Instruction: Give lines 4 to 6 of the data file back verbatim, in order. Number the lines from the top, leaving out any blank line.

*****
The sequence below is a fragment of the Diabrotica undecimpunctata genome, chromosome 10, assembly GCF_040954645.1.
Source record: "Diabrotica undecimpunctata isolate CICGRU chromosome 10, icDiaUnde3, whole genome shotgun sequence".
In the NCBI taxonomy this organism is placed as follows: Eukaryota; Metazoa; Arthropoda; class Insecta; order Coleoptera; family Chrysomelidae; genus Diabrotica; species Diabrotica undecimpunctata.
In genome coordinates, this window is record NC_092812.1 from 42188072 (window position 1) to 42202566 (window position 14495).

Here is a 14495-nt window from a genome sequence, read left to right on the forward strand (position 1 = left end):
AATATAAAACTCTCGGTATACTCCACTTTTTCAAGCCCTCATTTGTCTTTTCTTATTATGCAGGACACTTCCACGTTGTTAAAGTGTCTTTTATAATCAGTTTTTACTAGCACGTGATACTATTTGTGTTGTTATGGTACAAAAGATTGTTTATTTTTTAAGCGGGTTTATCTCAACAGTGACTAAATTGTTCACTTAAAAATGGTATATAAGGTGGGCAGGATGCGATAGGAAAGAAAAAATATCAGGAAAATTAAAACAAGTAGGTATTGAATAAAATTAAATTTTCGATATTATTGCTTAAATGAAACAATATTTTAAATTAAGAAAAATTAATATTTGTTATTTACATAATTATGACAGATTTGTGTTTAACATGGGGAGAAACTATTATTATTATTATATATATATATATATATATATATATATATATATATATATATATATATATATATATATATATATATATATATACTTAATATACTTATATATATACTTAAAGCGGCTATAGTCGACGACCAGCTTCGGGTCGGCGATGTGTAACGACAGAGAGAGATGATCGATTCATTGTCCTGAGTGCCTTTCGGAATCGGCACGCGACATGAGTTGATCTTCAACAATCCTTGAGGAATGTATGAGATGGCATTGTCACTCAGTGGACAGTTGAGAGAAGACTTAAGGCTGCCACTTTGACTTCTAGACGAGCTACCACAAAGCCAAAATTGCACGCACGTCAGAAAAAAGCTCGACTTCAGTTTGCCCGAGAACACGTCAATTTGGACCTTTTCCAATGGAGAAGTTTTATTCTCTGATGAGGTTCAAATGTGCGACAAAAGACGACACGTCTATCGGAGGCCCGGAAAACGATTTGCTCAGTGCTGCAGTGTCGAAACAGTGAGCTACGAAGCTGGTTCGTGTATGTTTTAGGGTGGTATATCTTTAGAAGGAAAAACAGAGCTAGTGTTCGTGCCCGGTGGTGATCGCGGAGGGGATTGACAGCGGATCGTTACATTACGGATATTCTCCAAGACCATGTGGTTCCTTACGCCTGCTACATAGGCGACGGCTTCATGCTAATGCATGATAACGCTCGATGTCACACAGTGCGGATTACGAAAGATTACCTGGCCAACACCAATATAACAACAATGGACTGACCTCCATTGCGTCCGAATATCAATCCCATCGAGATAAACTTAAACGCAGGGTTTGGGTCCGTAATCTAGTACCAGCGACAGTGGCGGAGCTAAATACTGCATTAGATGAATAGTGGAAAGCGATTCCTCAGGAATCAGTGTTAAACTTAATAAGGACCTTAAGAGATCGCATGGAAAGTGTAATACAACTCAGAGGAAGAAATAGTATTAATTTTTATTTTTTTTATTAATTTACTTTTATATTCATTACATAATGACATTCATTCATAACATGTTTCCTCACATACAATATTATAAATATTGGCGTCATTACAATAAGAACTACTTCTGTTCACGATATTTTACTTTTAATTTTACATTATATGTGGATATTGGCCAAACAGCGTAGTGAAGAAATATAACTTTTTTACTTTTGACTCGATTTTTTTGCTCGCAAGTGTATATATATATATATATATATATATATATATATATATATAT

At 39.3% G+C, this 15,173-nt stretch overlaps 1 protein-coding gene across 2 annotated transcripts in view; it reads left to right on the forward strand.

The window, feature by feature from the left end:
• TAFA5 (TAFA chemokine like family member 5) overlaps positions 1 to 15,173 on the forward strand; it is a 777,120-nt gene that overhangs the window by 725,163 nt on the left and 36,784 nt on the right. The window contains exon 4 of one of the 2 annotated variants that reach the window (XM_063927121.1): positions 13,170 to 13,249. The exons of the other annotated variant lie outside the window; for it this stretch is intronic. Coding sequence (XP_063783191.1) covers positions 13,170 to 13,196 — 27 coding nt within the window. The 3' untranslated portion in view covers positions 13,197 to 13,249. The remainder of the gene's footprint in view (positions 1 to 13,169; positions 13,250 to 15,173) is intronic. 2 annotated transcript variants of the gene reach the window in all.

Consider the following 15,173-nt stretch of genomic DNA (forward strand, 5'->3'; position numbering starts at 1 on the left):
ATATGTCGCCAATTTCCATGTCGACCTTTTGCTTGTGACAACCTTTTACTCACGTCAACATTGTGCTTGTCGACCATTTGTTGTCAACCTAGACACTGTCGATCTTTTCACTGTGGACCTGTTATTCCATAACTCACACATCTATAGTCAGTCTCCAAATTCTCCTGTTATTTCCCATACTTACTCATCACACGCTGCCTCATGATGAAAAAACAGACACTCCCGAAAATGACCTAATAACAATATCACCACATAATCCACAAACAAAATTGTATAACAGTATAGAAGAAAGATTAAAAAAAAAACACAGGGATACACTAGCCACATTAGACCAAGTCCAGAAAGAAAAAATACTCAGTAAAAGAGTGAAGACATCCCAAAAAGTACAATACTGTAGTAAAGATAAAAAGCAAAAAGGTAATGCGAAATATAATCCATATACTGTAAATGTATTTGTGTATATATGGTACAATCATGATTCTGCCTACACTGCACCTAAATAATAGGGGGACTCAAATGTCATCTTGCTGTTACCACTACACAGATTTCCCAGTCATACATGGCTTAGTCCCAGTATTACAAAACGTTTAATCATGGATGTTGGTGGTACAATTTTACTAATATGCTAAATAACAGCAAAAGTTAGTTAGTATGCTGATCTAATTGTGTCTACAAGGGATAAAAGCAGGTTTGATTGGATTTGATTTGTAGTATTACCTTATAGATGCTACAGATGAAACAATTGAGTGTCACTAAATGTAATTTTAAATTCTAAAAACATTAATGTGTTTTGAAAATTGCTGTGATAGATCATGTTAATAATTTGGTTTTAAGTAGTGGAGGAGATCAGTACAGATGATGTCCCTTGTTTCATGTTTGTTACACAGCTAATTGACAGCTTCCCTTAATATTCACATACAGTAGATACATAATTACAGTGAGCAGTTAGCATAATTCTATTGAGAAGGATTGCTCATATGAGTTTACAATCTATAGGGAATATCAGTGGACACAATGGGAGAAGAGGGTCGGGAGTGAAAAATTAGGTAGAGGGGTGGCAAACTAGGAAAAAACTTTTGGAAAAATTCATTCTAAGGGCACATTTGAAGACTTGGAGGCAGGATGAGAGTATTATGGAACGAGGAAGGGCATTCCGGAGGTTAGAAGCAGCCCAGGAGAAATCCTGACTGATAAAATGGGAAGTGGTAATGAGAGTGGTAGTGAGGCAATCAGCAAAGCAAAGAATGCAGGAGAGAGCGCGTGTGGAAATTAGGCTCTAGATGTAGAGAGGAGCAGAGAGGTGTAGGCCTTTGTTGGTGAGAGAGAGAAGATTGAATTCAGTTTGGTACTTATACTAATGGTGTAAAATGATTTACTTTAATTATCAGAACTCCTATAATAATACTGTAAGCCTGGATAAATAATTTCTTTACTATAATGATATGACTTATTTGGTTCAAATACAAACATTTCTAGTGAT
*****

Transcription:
In genome coordinates, this window is record NC_092812.1 from 42188072 (window position 1) to 42202566 (window position 14495).

Here is a 14495-nt window from a genome sequence, read left to right on the forward strand (position 1 = left end):
AATATAAAACTCTCGGTATACTCCACTTTTTCAAGCCCTCATTTGTCTTTTCTTATTATGCAGGACACTTCCACGTTGTTAAAGTGTCTTTTATAATCAGTTTTTACTAGCACGTGATACTATTTGTGTTGTTATGGTACAAAAGATTGTTTATTTTTTAAGCGGGTTTATCTCAACAGTGACTAAATTGTTCACTTAAAAATGGTATATAAGGTGGGCAGGATGCGATAGGAAAGAAAAAATATCAGGAAAATTAAAACAAGTAGGTATTGAATAAAATTAAATTTTCGATATTATTGCTTAAATGAAACAATATTTTAAATTAAGAAAAATTAATATTTGTTATTTACATAATTATGACAGATTTGTGTTTAACATGGGGAGAAACTATTATTATTATTATATATATATATATATATATATATATATATATATATATATATATATATATATATATATATATATATATATATACTTAATATACTTATATATATACTTAAAGCGGCTATAGTCGACGACCAGCTTCGGGTCGGCGATGTGTAACGACAGAGAGAGATGATCGATTCATTGTCCTGAGTGCCTTTCGGAATCGGCACGCGACATGAGTTGATCTTCAACAATCCTTGAGGAATGTATGAGATGGCATTGTCACTCAGTGGACAGTTGAGAGAAGACTTAAGGCTGCCACTTTGACTTCTAGACGAGCTACCACAAAGCCAAAATTGCACGCACGTCAGAAAAAAGCTCGACTTCAGTTTGCCCGAGAACACGTCAATTTGGACCTTTTCCAATGGAGAAGTTTTATTCTCTGATGAGGTTCAAATGTGCGACAAAAGACGACACGTCTATCGGAGGCCCGGAAAACGATTTGCTCAGTGCTGCAGTGTCGAAACAGTGAGCTACGAAGCTGGTTCGTGTATGTTTTAGGGTGGTATATCTTTAGAAGGAAAAACAGAGCTAGTGTTCGTGCCCGGTGGTGATCGCGGAGGGGATTGACAGCGGATCGTTACATTACGGATATTCTCCAAGACCATGTGGTTCCTTACGCCTGCTACATAGGCGACGGCTTCATGCTAATGCATGATAACGCTCGATGTCACACAGTGCGGATTACGAAAGATTACCTGGCCAACACCAATATAACAACAATGGACTGACCTCCATTGCGTCCGAATATCAATCCCATCGAGATAAACTTAAACGCAGGGTTTGGGTCCGTAATCTAGTACCAGCGACAGTGGCGGAGCTAAATACTGCATTAGATGAATAGTGGAAAGCGATTCCTCAGGAATCAGTGTTAAACTTAATAAGGACCTTAAGAGATCGCATGGAAAGTGTAATACAACTCAGAGGAAGAAATAGTATTAATTTTTATTTTTTTTATTAATTTACTTTTATATTCATTACATAATGACATTCATTCATAACATGTTTCCTCACATACAATATTATAAATATTGGCGTCATTACAATAAGAACTACTTCTGTTCACGATATTTTACTTTTAATTTTACATTATATGTGGATATTGGCCAAACAGCGTAGTGAAGAAATATAACTTTTTTACTTTTGACTCGATTTTTTTGCTCGCAAGTGTATATATATATATATATATATATATATATATATATATATAT